12 April 2013

A New Zealand Journey, Part 1

Welcome back. It’s been a year since Ellen Haack guest blogged with her travelogue on Vietnam’s Mekong Delta (Part 1 and Part 2). Ellen and her husband, Barry, recently toured New Zealand. Succumbing to my pleas, she sorted through their photos to compile another incredibly scenic travelogue. Instead of my usual Friday post and Tuesday photo addendum, I’ll split her material over the two days.

Join my husband and me on a visit to New Zealand.

New Zealand road sign.
Located in the southwestern Pacific Ocean at about the same south latitude as Connecticut’s north latitude, New Zealand is comprised of two major and many smaller islands. We traveled around the South Island, arriving at Christchurch, the island’s largest city with a population of just under 365,000.

Map of New Zealand with principal locations.
New Zealand is nearly as large as Colorado, with a population of 4.4 million. About 15 percent of the population is the indigenous Maori, who settled the country between 1000 and 1200 A.D.

The country is a former British colony. A Dutch ship landed there in 1642, a British ship in 1769 and the Europeans settled in the mid-19th century. Tourism and agriculture are major contributors to the economy.

Let's get started. 
Our luxury RV accommodations--the “Kiwi” way to travel.
First stop, Akaroa Harbor on the East Coast’s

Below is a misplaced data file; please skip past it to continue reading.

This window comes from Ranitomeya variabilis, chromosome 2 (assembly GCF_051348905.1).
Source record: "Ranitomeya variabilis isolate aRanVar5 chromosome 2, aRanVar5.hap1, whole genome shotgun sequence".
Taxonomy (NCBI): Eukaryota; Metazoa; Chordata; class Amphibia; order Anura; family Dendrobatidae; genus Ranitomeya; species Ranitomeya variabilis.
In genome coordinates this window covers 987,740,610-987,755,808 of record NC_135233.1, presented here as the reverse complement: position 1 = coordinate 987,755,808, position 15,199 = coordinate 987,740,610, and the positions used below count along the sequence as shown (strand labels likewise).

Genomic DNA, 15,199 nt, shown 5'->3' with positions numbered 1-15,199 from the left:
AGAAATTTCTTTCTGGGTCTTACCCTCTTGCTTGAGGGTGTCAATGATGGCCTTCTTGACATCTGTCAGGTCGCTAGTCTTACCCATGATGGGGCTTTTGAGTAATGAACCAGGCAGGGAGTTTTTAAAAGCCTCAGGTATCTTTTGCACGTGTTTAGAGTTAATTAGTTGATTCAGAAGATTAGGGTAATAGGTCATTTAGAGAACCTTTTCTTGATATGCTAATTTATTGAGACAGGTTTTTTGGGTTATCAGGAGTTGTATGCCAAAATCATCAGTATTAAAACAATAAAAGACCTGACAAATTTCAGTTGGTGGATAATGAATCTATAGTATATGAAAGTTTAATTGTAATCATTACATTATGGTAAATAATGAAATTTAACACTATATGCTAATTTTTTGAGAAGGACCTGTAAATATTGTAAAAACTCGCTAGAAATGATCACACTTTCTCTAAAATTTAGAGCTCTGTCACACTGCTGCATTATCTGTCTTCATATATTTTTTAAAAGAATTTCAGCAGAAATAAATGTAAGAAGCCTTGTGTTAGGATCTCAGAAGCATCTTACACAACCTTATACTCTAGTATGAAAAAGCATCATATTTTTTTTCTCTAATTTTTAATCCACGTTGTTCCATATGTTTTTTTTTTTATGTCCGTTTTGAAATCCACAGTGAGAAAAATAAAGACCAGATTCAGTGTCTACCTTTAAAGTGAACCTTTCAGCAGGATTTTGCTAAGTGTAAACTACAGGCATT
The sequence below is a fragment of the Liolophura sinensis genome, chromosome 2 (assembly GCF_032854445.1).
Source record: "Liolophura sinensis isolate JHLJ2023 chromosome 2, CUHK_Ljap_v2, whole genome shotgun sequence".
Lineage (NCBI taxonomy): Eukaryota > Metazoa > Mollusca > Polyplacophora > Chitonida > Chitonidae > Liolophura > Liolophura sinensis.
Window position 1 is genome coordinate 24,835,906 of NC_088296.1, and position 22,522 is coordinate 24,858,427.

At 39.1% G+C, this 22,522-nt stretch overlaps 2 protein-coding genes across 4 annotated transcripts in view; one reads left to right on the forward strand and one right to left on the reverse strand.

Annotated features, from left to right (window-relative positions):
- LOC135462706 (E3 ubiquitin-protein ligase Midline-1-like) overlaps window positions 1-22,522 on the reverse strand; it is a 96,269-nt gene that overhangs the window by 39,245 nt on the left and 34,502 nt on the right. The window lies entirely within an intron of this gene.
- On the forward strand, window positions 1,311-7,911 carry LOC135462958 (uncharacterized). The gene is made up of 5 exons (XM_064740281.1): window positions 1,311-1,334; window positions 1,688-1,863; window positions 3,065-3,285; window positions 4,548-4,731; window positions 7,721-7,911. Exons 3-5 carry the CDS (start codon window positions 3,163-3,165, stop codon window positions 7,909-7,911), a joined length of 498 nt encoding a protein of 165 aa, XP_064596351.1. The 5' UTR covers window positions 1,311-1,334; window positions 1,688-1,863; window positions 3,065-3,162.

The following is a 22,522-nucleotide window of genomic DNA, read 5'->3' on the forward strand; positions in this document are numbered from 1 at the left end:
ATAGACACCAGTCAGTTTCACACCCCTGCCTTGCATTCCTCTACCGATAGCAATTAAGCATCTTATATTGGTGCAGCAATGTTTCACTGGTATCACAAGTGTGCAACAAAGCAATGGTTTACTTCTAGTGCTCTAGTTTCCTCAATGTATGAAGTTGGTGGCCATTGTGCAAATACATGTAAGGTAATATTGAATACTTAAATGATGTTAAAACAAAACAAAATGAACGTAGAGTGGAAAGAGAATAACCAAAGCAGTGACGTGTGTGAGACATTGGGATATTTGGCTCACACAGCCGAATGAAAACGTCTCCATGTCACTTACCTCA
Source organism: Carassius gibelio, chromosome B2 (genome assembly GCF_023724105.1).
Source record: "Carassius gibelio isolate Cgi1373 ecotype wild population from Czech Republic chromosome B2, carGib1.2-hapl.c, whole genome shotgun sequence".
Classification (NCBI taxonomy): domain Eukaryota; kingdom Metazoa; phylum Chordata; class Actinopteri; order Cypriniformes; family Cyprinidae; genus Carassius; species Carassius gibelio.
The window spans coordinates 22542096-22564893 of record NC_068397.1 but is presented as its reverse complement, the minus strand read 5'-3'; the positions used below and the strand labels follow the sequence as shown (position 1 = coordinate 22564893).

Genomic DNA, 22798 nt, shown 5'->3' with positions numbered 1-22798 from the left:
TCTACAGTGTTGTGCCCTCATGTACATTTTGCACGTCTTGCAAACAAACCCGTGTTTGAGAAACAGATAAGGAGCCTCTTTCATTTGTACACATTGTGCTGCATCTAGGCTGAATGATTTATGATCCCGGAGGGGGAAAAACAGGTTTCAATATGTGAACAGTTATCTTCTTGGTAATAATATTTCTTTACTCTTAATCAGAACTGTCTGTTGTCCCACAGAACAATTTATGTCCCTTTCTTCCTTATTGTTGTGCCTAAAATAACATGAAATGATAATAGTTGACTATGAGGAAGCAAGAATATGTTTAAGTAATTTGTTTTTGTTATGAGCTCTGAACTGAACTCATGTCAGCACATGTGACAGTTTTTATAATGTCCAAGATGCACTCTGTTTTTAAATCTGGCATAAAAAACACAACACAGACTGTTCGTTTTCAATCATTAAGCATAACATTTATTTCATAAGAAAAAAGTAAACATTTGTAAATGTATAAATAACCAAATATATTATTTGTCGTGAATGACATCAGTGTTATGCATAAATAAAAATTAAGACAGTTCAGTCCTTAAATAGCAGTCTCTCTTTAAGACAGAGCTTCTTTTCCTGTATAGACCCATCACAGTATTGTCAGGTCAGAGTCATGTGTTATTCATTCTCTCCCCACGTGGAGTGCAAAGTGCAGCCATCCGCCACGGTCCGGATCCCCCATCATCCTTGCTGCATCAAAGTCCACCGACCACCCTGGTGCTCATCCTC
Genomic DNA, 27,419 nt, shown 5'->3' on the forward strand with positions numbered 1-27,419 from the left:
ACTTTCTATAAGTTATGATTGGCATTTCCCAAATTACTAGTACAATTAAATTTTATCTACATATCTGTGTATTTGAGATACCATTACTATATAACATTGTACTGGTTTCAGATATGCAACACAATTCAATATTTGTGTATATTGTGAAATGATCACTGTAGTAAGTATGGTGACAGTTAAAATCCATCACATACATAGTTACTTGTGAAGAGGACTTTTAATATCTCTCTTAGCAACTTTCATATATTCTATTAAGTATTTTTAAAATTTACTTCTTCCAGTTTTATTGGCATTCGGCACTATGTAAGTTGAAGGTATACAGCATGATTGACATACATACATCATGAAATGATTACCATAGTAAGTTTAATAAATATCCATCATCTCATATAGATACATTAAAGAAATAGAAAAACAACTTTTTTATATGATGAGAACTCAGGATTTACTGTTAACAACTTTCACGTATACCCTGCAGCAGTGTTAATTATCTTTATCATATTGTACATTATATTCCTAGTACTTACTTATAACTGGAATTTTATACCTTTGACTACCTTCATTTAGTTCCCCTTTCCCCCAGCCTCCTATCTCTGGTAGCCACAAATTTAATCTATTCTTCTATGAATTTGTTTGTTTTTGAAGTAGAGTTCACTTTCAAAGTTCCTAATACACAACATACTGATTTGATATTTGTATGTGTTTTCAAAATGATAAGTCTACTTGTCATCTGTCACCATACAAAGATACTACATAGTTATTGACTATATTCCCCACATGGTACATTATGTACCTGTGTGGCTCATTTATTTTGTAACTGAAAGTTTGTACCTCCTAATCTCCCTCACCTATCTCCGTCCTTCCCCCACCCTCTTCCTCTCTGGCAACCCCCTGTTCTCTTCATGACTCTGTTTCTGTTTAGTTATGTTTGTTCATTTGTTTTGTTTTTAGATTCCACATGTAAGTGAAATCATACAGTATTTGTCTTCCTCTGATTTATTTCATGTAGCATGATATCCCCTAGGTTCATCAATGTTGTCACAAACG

Banks Peninsula just southeast of Christchurch.
The Moeraki Reserve is a little farther south of Christchurch.
The Moeraki Reserve is home to sea lions.
The Moeraki Reserve is also home to penguins, such as this
yellow-eyed penguin, one of six species found in New Zealand.
Surat Bay is on the south coast of South Island.
Surat Bay also has its share of sea lions.
Curio Bay, not far from Surat Bay, has a
petrified forest embedded in the coastal rock.
We wished we had camped at the Curio Bay
Campground, in the flax and right on the ocean.
Like its neighbor, Australia, New Zealand has
lots of sheep, farmed for both meat and wool.
(Seven sheep per person but who’s counting?)
The South Island’s interior offers views as
spectacular as those along the coast.
We were happy that the snow was only in the mountains.

We’ll stop here for the day and continue next Tuesday. Thanks for stopping by.

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